Heathrow CEO John Holland-Kaye has unveiled a five point plan to get passengers and airport staff out of cars and onto public transport.
Heathrow already has the UK’s only dedicated non-stop express airport rail-link and free travel zone. It contains the UK’s busiest bus and coach station and it’s the only airport served by London Underground stations.
Mr Holland-Kaye said that over the last 25 years, passenger numbers have risen by almost 80% but airport related road traffic has remained broadly static. The number of passengers using public transport has nearly doubled from 10 million to 19 million a year.
Heathrow Airport says it is now committing to go further with a five point plan:
1. Make public transport easier and more attractive for passengers
This includes better onward travel, new coach routes and making the Heathrow Express more attractive by simplifying ticket purchases and allowing children to travel for free.
2. Ensure major rail projects are prioritised and delivered
Heathrow has committed to continued support of Network Rail to deliver Western Rail Access to Heathrow (WRAtH) which would enable 1 million passengers in the Reading and Slough area a quick, reliable and car-free connection to Heathrow.
3. Welcome more public transport services
Many people need to access the airport at night including airport staff arriving for early shifts and passengers for the first flights out in the mornings. Heathrow will work with Transport for London to introduce a 24 hour tube and bus service between west London and the airport.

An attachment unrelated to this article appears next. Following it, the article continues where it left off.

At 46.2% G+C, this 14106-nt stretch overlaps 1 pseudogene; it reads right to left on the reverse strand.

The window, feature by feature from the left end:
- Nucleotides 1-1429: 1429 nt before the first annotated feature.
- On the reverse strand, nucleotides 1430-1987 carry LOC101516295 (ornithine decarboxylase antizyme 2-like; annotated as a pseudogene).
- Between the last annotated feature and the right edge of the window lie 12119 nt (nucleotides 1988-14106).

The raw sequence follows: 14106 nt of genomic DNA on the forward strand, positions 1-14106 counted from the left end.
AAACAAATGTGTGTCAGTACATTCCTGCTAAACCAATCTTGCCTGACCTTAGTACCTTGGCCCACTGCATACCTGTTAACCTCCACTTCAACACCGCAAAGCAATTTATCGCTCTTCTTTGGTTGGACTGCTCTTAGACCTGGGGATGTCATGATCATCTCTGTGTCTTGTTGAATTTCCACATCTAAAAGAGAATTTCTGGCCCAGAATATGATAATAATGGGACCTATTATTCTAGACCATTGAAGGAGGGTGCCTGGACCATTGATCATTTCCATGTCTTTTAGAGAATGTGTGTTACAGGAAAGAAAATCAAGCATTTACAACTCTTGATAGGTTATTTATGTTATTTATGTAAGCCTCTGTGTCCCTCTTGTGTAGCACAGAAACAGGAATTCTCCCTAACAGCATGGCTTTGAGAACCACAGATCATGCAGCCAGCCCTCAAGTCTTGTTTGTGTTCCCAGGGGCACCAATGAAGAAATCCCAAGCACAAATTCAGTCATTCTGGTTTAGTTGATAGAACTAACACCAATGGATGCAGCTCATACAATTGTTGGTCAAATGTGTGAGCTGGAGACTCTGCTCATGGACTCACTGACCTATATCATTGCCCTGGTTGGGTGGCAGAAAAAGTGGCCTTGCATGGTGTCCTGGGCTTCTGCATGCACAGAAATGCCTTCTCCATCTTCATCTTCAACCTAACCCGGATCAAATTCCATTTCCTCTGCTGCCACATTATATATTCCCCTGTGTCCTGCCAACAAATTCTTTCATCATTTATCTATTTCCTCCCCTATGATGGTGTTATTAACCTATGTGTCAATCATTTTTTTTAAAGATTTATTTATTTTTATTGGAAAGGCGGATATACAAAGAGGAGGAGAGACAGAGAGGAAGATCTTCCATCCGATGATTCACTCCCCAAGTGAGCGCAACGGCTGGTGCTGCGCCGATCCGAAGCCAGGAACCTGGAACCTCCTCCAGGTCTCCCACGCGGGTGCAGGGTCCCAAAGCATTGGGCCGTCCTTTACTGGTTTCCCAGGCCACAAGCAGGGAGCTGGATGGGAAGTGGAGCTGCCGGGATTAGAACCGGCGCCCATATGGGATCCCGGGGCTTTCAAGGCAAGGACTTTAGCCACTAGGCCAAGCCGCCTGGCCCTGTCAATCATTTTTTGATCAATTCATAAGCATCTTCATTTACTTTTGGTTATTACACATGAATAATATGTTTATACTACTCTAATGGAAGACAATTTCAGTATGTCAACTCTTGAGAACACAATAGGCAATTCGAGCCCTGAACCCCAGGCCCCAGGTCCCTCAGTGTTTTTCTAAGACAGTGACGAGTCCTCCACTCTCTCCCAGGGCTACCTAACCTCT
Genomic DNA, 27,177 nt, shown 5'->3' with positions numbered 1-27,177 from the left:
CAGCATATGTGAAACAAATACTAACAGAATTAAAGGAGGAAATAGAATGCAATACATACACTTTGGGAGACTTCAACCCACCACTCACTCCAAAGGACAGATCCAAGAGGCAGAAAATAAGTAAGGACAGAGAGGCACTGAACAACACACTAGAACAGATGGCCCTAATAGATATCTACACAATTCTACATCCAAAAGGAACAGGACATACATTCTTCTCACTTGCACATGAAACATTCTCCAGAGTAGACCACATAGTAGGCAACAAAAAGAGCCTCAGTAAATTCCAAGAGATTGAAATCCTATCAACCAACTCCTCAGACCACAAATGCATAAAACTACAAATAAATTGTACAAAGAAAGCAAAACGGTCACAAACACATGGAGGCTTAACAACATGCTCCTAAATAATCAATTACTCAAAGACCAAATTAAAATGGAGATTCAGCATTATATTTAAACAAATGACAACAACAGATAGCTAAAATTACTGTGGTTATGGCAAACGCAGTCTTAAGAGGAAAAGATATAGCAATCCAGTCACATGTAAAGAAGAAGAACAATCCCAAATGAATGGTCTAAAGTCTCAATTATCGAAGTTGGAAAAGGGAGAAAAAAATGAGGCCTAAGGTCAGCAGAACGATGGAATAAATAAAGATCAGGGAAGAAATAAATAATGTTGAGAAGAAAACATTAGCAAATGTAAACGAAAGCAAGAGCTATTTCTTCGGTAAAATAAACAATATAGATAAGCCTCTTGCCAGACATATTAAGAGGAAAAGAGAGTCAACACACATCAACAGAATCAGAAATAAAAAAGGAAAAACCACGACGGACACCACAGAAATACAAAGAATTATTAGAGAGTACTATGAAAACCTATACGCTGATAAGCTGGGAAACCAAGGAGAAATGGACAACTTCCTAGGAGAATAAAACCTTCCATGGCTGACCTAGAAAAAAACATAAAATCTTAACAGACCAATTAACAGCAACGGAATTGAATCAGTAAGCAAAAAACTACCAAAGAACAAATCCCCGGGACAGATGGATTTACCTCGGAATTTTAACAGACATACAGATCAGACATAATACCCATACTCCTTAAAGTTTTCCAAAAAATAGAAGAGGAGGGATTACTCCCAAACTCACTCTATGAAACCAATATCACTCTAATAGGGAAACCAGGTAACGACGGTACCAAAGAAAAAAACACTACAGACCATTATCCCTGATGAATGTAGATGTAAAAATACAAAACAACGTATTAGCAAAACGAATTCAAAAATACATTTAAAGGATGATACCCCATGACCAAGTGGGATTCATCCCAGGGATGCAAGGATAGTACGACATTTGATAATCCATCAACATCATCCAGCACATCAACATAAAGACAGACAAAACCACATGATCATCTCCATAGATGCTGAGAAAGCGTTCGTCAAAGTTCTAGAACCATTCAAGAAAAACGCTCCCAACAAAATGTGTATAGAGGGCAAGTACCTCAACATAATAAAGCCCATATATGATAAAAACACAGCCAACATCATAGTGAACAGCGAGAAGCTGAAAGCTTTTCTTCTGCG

4. Shift airport employees on to public transport
Make it easier for the 76,000 Heathrow employees to get to and from work, educating them on available transport options such as car-sharing, public transport discounts and encouraging employees to cycle to and from work.
5. Help local authorities deliver their local transport priorities
Over the past ten years, Heathrow has spent over £25 million on projects to increase public transport use and reduce car dependency. Heathrow will work with local authorities, handing over£1 million to help them unlock potential schemes to reduce emissions. The work with local authorities will also include a new plan to make sure that minicabs limit their impact on the local community.
New public transport infrastructure such as Crossrail, HS2, Western Rail Access, Southern Rail Access and upgrades to the Piccadilly Line could enable 15 million more passengers to use public transport to access Heathrow by 2030. The Airport say this, along with measures to encourage sustainable transport by employees, would make it possible to deliver an additional, runway without increasing airport-related traffic on the road.